What is freezing fog? Met Office issues yellow warning

Weather warnings for freezing fog are currently in place (Damien Storan / PA Wire)
Weather warnings for freezing fog are currently in place (Damien Storan / PA Wire)

The Met Office has issued a yellow warning for parts of England, including west London, warning Brits of freezing fog that will lead to difficult driving conditions and travel delays in some areas.

Thousands of passengers at Heathrow have already seen their flights cancelled after the airport recorded its coldest night since December 2010.

As a result of the freezing fog, London has also been issued a “moderate” air-pollution alert, with foggy conditions making it harder for toxic fumes to dissipate.

Mayor of London Sadiq Khan commented on the weather conditions, saying: “We all need to be careful over the next few days.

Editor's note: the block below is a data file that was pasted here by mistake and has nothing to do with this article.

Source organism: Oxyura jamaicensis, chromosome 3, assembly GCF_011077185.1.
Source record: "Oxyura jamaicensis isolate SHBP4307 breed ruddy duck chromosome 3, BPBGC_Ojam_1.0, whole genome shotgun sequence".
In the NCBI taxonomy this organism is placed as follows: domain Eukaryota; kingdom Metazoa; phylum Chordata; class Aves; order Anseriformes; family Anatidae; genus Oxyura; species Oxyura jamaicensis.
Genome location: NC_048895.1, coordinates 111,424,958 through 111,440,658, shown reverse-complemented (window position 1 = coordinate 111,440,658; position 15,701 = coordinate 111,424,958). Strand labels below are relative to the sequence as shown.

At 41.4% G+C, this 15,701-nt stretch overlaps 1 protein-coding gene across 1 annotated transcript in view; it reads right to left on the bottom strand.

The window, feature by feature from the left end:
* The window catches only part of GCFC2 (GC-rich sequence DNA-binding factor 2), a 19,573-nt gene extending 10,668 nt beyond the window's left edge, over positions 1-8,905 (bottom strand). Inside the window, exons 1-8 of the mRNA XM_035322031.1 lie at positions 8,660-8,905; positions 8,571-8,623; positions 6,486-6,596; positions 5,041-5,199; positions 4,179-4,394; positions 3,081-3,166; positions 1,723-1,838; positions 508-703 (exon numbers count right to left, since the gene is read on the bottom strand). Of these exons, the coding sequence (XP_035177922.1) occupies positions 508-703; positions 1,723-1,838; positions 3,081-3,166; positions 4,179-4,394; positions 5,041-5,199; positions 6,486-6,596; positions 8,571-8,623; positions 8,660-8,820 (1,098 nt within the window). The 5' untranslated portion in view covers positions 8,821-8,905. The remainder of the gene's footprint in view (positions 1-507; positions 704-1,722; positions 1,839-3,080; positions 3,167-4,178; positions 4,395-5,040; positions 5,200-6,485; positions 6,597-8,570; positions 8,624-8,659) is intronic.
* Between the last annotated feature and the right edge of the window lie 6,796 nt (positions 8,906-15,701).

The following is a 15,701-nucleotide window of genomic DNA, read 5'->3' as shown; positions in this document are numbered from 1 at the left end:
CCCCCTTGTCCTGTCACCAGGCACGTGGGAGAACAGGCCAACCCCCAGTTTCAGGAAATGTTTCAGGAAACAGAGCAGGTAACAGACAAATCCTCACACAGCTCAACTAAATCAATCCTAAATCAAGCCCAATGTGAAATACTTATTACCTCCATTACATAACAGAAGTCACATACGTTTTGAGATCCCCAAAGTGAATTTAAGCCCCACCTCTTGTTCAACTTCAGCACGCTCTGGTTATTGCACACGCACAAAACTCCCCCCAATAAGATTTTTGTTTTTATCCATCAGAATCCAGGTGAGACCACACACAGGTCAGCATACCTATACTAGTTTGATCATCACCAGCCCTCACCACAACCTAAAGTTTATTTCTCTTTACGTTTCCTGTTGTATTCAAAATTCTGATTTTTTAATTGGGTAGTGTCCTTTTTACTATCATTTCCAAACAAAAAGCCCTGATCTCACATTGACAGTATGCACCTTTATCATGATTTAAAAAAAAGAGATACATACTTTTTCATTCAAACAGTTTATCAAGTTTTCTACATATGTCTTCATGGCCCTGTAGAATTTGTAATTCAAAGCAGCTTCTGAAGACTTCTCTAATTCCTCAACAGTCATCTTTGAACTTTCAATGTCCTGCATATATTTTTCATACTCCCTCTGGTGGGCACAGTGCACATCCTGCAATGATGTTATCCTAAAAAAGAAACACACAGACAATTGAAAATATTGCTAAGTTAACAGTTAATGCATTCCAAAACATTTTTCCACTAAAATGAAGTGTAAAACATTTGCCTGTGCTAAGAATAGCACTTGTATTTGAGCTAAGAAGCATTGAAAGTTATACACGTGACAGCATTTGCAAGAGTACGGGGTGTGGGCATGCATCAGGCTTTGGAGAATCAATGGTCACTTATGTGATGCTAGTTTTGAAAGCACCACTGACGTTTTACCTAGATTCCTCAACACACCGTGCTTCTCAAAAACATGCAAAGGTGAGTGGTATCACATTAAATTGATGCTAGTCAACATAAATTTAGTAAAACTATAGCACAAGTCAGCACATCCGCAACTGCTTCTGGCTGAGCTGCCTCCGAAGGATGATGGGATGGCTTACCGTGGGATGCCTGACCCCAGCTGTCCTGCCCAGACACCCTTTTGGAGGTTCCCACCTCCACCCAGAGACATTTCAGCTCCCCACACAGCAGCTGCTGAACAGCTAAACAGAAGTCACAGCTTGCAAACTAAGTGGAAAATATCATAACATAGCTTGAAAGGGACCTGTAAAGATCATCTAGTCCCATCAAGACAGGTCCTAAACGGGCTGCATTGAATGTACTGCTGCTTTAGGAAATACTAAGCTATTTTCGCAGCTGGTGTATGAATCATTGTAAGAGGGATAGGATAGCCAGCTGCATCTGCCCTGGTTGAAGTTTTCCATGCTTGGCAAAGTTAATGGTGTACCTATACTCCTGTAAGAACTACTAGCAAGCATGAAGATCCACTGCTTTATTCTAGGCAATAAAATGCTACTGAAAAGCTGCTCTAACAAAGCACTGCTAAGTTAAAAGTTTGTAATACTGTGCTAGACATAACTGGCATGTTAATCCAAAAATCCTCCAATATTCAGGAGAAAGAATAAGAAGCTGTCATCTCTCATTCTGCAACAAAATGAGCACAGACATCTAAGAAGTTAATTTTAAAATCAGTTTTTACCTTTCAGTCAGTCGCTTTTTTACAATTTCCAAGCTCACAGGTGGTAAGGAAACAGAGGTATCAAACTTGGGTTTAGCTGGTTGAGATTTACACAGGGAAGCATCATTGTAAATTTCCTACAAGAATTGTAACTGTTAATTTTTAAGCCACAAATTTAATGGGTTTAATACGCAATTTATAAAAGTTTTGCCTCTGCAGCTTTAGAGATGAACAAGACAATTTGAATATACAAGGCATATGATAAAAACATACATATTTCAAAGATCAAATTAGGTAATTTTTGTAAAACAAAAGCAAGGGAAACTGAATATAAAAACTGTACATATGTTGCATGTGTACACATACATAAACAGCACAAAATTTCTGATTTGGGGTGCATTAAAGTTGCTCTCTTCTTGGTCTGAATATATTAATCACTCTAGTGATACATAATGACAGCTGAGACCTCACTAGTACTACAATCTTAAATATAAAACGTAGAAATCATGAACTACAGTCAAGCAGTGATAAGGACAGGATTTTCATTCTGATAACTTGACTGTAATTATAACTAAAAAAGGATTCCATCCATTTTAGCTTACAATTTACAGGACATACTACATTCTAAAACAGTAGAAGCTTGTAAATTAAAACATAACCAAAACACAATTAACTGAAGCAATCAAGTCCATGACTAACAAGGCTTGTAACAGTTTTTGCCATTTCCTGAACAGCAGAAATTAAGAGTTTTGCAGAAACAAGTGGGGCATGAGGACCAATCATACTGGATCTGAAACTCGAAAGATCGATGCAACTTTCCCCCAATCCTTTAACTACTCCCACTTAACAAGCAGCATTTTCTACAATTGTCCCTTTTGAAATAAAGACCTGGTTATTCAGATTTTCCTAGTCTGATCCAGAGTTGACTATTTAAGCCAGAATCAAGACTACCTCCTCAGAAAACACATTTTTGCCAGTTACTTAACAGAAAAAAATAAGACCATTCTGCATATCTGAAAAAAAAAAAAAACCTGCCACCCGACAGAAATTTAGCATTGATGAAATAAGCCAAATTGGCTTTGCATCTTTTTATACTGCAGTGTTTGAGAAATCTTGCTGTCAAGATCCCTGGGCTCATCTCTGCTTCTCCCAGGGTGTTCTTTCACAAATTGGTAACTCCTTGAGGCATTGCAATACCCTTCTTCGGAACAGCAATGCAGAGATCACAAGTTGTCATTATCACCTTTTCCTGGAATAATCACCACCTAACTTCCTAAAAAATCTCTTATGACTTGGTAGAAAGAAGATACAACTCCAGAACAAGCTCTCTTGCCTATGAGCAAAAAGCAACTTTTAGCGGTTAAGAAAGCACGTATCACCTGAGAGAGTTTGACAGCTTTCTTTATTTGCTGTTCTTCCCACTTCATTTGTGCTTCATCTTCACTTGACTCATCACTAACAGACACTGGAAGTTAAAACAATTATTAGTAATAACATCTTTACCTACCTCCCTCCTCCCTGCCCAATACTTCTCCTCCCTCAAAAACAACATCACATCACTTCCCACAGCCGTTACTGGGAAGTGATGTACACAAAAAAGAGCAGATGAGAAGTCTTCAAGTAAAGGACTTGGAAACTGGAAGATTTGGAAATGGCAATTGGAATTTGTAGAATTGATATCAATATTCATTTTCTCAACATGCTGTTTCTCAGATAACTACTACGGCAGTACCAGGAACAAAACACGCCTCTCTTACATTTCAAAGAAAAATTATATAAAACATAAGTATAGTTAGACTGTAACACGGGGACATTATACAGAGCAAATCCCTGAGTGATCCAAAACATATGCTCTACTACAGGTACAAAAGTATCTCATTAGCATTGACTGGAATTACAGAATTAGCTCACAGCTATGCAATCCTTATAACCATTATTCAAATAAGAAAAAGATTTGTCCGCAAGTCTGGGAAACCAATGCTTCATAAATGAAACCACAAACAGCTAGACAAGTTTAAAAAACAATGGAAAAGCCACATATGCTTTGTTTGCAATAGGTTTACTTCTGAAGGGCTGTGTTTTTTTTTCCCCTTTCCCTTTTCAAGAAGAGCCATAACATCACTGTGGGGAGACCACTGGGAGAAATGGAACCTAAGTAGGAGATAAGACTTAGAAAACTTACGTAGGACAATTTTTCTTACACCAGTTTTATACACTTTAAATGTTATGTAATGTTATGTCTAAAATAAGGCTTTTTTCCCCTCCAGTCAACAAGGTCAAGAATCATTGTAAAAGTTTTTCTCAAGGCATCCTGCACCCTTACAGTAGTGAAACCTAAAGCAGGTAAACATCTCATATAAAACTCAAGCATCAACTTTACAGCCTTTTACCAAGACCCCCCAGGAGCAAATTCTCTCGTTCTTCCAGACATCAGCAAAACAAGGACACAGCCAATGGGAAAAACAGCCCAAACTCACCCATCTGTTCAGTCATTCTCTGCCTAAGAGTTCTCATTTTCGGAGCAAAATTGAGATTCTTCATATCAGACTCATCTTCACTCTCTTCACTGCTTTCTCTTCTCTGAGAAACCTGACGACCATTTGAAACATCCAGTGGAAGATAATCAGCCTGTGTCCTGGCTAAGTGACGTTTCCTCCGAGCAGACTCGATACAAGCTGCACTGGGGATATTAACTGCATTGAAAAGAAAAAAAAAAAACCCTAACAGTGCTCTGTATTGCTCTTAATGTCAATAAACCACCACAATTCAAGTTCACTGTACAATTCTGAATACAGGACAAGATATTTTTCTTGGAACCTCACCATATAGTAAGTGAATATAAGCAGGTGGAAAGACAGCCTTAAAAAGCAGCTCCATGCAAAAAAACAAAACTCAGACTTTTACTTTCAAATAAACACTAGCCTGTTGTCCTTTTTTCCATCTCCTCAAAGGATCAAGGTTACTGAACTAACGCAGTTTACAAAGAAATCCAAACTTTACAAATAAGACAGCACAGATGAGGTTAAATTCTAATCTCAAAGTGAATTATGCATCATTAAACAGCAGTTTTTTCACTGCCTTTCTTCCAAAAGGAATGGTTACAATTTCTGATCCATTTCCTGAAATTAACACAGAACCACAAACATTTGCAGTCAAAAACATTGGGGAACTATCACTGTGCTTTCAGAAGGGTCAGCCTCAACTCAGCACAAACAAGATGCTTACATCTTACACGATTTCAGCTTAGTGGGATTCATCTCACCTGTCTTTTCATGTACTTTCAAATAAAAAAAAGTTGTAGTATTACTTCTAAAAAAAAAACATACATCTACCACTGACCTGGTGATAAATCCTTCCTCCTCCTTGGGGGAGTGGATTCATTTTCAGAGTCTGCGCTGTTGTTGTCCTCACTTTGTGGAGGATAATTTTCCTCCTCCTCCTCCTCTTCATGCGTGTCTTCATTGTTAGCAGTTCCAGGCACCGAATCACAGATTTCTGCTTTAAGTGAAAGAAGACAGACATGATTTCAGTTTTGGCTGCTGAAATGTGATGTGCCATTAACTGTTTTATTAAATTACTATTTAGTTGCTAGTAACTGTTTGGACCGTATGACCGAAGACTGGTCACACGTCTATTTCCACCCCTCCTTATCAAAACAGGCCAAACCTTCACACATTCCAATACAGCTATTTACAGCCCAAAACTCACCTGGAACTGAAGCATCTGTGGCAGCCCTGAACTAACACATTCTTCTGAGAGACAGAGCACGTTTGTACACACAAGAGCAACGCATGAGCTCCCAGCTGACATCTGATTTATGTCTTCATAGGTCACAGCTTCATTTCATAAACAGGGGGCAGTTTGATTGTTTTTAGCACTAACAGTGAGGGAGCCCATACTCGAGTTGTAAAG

“I’m urging Londoners to look after each other by choosing to walk, cycle, or take public transport, avoiding unnecessary car journeys, stopping engine idling, and not burning wood or garden waste, all of which contribute to high levels of pollution.

“This is particularly important in order to protect those who are more vulnerable to high pollution.”

What is freezing fog?

Freezing fog forms through exactly the same process that creates a normal fog, which sees land become colder overnight, radiating heat back into the atmosphere if there are clear skies.

This causes the air’s ability to hold moisture to plummet, allowing water vapour to become tiny droplets that eventually lead to fog.

However, when fog firms in temperatures that are below freezing level, water droplets stay liquid and become immensely cooled.

The Met Office explains that this happens because liquid can only freeze if it’s on a surface. When the droplets eventually make contact with a surface, they create white, feathery crystals known as “rime”.

The UK experiences freezing fog during wintertime, when the temperatures are at freezing levels, the sky is clear, and weather conditions are calm.